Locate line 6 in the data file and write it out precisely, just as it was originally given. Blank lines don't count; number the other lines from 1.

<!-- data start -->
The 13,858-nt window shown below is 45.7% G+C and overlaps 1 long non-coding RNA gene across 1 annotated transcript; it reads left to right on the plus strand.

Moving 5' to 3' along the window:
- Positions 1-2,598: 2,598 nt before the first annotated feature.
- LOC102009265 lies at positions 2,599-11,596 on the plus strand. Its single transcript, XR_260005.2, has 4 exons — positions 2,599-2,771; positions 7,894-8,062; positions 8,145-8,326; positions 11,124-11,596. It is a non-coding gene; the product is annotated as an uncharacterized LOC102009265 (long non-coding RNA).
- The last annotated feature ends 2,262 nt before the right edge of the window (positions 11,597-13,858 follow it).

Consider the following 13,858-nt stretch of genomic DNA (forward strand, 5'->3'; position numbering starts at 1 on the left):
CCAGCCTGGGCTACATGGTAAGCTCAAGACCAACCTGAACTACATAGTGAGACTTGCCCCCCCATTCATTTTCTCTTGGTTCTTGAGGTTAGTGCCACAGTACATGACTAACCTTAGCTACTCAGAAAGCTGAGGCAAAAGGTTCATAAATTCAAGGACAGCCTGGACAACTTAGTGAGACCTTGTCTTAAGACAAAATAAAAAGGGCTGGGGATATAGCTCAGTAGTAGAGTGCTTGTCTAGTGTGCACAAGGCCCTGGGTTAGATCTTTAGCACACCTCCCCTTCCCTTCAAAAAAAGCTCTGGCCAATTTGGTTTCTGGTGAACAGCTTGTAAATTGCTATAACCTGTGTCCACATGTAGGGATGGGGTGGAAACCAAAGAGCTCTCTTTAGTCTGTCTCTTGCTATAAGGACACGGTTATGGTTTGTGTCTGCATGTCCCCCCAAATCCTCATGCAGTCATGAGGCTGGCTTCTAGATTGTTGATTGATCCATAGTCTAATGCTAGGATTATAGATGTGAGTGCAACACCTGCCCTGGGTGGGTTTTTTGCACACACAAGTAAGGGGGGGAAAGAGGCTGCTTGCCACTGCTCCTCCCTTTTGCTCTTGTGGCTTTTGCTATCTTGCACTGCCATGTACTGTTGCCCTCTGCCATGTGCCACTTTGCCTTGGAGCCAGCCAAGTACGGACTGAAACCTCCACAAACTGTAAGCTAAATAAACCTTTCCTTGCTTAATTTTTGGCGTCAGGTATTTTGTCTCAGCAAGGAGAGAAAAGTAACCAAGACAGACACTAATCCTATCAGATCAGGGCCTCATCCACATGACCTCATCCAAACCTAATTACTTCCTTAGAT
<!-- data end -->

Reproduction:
Consider the following 13,858-nt stretch of genomic DNA (forward strand, 5'->3'; position numbering starts at 1 on the left):